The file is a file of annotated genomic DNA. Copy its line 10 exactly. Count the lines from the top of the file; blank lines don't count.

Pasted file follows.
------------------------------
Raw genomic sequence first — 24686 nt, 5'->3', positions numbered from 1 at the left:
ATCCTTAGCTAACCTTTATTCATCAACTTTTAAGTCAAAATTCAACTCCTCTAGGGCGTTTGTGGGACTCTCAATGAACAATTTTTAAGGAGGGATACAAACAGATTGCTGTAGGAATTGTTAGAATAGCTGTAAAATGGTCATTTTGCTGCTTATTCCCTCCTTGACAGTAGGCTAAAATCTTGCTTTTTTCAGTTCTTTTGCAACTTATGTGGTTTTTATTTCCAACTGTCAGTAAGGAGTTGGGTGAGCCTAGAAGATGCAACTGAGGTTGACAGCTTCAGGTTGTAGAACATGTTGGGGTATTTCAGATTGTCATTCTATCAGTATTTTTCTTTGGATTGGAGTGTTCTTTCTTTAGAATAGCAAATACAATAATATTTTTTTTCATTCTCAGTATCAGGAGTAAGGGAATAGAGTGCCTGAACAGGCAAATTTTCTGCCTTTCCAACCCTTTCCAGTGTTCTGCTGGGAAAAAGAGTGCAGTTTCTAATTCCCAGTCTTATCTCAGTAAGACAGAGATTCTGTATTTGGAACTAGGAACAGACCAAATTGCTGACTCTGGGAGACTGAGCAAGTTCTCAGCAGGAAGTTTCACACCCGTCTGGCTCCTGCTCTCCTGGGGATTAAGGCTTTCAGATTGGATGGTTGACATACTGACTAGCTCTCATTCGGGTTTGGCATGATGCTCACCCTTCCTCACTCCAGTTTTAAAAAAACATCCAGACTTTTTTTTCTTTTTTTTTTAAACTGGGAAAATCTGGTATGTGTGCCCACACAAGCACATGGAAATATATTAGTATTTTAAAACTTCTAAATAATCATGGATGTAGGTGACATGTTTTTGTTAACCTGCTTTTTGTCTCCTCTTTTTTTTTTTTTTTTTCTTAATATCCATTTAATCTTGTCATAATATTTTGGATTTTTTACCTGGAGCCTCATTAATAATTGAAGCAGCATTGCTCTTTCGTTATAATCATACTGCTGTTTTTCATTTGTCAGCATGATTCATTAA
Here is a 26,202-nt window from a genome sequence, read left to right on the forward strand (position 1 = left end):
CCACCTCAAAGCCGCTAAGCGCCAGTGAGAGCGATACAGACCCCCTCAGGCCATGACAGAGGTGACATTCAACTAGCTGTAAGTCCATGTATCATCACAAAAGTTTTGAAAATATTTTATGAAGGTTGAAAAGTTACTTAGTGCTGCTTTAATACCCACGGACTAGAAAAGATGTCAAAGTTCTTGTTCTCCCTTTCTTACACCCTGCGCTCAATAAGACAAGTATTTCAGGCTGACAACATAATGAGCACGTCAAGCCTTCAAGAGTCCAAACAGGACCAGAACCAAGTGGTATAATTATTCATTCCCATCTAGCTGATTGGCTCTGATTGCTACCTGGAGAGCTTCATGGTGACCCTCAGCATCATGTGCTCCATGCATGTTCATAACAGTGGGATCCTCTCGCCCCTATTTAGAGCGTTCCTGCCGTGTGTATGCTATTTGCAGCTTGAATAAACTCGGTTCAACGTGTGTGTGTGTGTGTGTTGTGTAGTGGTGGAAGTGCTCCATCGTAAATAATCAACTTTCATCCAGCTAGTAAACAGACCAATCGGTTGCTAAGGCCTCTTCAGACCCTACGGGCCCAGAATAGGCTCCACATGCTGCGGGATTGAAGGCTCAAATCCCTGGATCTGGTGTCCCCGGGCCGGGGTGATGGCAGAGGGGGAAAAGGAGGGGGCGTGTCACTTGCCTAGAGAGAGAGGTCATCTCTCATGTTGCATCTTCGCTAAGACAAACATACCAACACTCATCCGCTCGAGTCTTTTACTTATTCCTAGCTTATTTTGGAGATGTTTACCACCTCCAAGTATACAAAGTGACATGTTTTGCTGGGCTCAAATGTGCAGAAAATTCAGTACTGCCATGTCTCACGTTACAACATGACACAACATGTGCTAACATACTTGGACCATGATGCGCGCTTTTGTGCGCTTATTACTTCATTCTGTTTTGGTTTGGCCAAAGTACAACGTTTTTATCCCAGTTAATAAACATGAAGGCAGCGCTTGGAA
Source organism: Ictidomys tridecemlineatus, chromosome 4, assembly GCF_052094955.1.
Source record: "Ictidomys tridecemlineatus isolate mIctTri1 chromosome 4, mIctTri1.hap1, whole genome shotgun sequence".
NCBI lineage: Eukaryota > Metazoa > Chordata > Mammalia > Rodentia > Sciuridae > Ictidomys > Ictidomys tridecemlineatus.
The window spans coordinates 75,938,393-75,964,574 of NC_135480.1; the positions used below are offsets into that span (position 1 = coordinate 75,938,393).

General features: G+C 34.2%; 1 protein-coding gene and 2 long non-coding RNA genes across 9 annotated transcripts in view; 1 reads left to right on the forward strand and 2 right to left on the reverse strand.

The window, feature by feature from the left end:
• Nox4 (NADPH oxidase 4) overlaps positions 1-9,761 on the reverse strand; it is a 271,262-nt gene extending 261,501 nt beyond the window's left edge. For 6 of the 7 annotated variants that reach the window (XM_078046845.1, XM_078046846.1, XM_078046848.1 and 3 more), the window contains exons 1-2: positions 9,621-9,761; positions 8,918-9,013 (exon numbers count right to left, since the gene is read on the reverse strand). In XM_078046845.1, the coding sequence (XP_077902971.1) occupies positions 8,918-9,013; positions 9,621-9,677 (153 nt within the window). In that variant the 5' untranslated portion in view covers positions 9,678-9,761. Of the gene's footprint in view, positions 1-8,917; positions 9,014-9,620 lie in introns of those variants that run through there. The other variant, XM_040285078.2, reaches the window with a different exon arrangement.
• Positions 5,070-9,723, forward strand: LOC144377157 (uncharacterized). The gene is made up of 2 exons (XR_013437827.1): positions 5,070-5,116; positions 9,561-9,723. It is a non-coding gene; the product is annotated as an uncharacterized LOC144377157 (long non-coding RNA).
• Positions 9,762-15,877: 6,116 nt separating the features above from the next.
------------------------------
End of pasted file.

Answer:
The window, feature by feature from the left end: